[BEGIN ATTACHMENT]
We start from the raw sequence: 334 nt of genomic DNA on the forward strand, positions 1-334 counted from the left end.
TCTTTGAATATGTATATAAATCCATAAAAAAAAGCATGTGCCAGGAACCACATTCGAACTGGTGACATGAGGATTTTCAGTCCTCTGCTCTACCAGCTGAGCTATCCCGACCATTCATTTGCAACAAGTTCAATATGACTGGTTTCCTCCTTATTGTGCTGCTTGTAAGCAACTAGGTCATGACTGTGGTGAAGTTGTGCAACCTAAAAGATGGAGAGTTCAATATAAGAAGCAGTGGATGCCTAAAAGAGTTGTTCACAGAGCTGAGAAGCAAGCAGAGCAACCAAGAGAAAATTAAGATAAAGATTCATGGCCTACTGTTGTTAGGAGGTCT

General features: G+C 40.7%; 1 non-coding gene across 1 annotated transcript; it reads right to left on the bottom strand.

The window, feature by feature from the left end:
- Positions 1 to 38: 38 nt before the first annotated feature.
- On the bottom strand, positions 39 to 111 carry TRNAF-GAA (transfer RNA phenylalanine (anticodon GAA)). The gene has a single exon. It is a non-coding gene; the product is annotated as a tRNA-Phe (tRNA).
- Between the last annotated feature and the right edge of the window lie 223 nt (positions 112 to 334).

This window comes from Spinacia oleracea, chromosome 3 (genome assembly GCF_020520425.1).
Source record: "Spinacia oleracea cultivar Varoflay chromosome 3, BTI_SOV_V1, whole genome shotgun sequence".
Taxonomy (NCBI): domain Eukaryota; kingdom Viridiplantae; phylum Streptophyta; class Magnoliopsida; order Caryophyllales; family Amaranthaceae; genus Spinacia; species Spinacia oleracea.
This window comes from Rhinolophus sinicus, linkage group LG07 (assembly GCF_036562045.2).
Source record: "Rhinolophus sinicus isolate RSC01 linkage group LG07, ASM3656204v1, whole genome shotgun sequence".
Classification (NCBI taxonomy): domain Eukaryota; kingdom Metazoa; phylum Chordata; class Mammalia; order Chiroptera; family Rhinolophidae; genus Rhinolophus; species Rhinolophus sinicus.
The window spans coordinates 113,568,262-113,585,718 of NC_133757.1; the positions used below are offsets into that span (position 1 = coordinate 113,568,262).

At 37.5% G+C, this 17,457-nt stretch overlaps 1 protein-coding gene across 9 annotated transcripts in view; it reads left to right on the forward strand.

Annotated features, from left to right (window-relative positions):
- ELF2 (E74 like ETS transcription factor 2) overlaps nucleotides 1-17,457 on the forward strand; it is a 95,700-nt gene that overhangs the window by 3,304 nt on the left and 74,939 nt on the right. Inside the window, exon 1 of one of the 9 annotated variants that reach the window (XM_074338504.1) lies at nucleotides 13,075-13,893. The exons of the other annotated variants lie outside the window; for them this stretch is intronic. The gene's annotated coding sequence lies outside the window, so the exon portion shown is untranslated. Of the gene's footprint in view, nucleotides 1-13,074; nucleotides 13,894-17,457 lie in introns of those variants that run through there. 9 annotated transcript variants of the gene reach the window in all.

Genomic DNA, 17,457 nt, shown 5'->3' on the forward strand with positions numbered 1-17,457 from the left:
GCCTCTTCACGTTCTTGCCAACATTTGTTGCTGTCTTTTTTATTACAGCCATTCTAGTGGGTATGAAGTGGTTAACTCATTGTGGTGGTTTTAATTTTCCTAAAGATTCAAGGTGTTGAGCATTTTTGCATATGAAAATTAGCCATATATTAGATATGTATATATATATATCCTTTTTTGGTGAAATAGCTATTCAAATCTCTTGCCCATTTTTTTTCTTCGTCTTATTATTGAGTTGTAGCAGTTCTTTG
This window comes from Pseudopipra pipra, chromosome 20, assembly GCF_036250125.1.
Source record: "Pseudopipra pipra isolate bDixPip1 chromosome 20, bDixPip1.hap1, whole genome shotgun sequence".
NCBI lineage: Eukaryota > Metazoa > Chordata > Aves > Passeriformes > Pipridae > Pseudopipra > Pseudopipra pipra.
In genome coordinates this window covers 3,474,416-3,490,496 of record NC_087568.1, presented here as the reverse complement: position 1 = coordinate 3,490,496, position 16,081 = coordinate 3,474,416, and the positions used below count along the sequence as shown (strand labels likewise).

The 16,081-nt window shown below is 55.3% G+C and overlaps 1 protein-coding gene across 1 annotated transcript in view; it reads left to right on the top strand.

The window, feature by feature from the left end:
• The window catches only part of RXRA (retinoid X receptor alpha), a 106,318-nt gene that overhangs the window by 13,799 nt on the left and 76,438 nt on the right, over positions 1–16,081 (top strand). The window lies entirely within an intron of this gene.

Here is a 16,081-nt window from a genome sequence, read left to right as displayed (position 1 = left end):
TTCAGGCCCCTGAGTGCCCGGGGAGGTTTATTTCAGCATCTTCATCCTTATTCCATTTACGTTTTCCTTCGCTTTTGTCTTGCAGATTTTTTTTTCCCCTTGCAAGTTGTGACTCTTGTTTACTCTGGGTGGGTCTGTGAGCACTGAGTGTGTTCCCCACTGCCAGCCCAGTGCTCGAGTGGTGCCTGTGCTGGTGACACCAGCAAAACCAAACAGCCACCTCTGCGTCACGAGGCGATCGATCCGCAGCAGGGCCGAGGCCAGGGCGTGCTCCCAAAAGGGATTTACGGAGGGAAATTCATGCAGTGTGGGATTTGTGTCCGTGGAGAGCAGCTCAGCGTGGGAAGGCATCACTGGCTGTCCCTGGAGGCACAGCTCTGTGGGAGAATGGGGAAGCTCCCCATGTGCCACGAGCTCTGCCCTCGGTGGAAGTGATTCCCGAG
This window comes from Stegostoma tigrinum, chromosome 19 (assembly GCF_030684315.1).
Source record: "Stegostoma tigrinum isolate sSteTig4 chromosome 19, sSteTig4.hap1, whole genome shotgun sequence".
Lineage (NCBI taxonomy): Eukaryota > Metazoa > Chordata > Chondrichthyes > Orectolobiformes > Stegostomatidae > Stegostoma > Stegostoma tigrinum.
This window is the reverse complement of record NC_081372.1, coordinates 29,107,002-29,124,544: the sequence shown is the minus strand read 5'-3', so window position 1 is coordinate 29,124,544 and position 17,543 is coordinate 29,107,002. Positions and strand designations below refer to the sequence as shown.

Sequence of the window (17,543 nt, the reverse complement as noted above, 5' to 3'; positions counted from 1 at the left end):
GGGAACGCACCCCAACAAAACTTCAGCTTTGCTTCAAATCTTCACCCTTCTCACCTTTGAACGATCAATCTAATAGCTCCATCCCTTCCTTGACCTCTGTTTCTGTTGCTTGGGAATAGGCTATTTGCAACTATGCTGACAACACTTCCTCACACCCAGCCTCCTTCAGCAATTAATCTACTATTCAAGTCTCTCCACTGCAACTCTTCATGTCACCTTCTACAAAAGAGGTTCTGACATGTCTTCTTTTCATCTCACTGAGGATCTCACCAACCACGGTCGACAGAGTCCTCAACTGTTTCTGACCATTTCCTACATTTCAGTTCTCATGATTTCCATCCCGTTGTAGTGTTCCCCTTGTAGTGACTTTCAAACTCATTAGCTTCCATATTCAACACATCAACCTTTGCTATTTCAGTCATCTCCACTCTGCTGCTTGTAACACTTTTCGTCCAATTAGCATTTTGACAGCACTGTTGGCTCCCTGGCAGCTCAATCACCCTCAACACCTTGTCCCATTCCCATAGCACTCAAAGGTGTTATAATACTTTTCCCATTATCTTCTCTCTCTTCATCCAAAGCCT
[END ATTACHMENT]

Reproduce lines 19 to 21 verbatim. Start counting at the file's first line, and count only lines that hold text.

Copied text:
GCCTCTTCACGTTCTTGCCAACATTTGTTGCTGTCTTTTTTATTACAGCCATTCTAGTGGGTATGAAGTGGTTAACTCATTGTGGTGGTTTTAATTTTCCTAAAGATTCAAGGTGTTGAGCATTTTTGCATATGAAAATTAGCCATATATTAGATATGTATATATATATATCCTTTTTTGGTGAAATAGCTATTCAAATCTCTTGCCCATTTTTTTTCTTCGTCTTATTATTGAGTTGTAGCAGTTCTTTG
This window comes from Pseudopipra pipra, chromosome 20, assembly GCF_036250125.1.
Source record: "Pseudopipra pipra isolate bDixPip1 chromosome 20, bDixPip1.hap1, whole genome shotgun sequence".